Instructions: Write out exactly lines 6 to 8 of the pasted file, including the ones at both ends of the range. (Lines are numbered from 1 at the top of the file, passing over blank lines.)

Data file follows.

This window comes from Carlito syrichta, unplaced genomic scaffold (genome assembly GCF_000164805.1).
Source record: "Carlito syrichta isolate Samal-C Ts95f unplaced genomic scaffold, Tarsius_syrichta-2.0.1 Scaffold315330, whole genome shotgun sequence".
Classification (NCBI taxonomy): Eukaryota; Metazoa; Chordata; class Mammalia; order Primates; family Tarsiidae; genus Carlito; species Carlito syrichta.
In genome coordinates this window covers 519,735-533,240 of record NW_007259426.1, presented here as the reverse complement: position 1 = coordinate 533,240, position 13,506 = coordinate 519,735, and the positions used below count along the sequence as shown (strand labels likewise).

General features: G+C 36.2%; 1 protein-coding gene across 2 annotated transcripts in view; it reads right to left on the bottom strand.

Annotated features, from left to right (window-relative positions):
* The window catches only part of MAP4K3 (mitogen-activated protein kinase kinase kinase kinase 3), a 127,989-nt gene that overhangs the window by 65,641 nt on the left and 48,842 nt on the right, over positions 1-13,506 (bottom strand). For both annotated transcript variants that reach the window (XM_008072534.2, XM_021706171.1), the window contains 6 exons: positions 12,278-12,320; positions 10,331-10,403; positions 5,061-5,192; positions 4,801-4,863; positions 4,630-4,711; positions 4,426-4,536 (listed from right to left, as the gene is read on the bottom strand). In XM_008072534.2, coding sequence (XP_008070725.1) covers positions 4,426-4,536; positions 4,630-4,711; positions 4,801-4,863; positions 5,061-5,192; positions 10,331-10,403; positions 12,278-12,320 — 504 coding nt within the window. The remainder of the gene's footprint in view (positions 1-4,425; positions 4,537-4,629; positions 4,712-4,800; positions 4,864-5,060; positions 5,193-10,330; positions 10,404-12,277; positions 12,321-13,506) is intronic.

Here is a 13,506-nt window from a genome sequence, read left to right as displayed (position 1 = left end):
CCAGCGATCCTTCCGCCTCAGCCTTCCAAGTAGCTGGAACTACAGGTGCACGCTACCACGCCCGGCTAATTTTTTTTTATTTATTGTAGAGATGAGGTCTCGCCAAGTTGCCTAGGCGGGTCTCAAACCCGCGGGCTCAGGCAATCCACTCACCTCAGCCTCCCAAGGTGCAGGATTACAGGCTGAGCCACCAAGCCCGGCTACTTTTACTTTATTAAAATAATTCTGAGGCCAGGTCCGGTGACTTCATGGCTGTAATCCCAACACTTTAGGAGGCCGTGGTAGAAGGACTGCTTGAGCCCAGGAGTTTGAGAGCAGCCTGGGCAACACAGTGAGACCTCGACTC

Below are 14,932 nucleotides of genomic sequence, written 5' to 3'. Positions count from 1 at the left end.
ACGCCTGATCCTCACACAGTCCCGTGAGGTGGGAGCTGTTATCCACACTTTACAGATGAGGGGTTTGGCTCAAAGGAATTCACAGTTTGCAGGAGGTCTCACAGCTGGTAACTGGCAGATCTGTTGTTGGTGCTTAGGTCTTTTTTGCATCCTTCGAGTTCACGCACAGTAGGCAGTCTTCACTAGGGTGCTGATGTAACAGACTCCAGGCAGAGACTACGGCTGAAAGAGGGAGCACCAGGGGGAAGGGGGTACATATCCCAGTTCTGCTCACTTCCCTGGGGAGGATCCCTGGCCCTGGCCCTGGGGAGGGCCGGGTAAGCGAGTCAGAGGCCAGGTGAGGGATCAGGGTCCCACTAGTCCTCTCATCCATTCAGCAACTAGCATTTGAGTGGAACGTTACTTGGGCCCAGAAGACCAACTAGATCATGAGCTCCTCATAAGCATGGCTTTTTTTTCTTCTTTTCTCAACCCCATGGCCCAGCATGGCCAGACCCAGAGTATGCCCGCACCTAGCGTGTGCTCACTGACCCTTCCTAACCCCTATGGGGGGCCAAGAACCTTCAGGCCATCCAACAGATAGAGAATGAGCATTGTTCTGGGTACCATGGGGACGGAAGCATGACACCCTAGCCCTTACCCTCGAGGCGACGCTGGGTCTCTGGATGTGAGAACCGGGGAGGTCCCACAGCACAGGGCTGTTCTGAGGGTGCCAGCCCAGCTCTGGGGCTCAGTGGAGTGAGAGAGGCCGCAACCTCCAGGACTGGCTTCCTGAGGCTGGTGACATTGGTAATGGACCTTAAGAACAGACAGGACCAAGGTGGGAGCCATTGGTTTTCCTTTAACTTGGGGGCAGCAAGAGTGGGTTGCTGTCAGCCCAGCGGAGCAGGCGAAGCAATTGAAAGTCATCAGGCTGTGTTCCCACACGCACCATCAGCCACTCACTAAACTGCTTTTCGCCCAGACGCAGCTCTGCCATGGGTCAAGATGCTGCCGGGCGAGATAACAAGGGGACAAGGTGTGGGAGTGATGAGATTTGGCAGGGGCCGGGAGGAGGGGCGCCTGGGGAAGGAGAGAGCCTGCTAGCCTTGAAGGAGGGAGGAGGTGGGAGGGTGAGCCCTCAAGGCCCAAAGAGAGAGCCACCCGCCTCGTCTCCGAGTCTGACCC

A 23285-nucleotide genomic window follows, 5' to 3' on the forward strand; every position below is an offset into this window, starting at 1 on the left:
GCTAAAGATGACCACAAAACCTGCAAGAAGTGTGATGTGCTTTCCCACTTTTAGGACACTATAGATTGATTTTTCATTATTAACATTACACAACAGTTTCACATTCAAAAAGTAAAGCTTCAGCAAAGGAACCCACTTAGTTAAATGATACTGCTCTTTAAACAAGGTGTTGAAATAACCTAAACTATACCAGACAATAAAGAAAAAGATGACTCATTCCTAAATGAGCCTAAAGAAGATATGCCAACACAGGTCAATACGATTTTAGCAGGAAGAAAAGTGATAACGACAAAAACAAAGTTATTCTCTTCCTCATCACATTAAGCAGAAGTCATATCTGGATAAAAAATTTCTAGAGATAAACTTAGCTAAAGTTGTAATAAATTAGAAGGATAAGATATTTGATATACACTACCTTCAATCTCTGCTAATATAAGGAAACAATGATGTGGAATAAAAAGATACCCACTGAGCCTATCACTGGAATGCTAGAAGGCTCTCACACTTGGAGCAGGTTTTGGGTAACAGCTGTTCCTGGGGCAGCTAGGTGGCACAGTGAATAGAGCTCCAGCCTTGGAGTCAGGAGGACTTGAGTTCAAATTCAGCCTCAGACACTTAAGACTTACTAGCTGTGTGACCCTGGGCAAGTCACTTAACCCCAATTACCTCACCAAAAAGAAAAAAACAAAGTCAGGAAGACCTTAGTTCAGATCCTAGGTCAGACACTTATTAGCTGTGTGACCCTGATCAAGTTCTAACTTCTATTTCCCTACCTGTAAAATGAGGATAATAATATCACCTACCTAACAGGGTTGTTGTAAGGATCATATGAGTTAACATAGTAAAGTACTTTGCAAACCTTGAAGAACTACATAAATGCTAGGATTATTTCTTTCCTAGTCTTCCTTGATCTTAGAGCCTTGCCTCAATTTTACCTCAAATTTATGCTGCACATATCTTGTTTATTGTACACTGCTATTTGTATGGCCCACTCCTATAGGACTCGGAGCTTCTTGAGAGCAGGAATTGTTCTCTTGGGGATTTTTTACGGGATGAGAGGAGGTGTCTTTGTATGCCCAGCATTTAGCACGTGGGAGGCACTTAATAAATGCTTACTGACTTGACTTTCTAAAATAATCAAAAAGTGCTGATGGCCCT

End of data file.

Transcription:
Annotated features, from left to right (window-relative positions):
* The window catches only part of MAP4K3 (mitogen-activated protein kinase kinase kinase kinase 3), a 127,989-nt gene that overhangs the window by 65,641 nt on the left and 48,842 nt on the right, over positions 1-13,506 (bottom strand). For both annotated transcript variants that reach the window (XM_008072534.2, XM_021706171.1), the window contains 6 exons: positions 12,278-12,320; positions 10,331-10,403; positions 5,061-5,192; positions 4,801-4,863; positions 4,630-4,711; positions 4,426-4,536 (listed from right to left, as the gene is read on the bottom strand). In XM_008072534.2, coding sequence (XP_008070725.1) covers positions 4,426-4,536; positions 4,630-4,711; positions 4,801-4,863; positions 5,061-5,192; positions 10,331-10,403; positions 12,278-12,320 — 504 coding nt within the window. The remainder of the gene's footprint in view (positions 1-4,425; positions 4,537-4,629; positions 4,712-4,800; positions 4,864-5,060; positions 5,193-10,330; positions 10,404-12,277; positions 12,321-13,506) is intronic.

Here is a 13,506-nt window from a genome sequence, read left to right as displayed (position 1 = left end):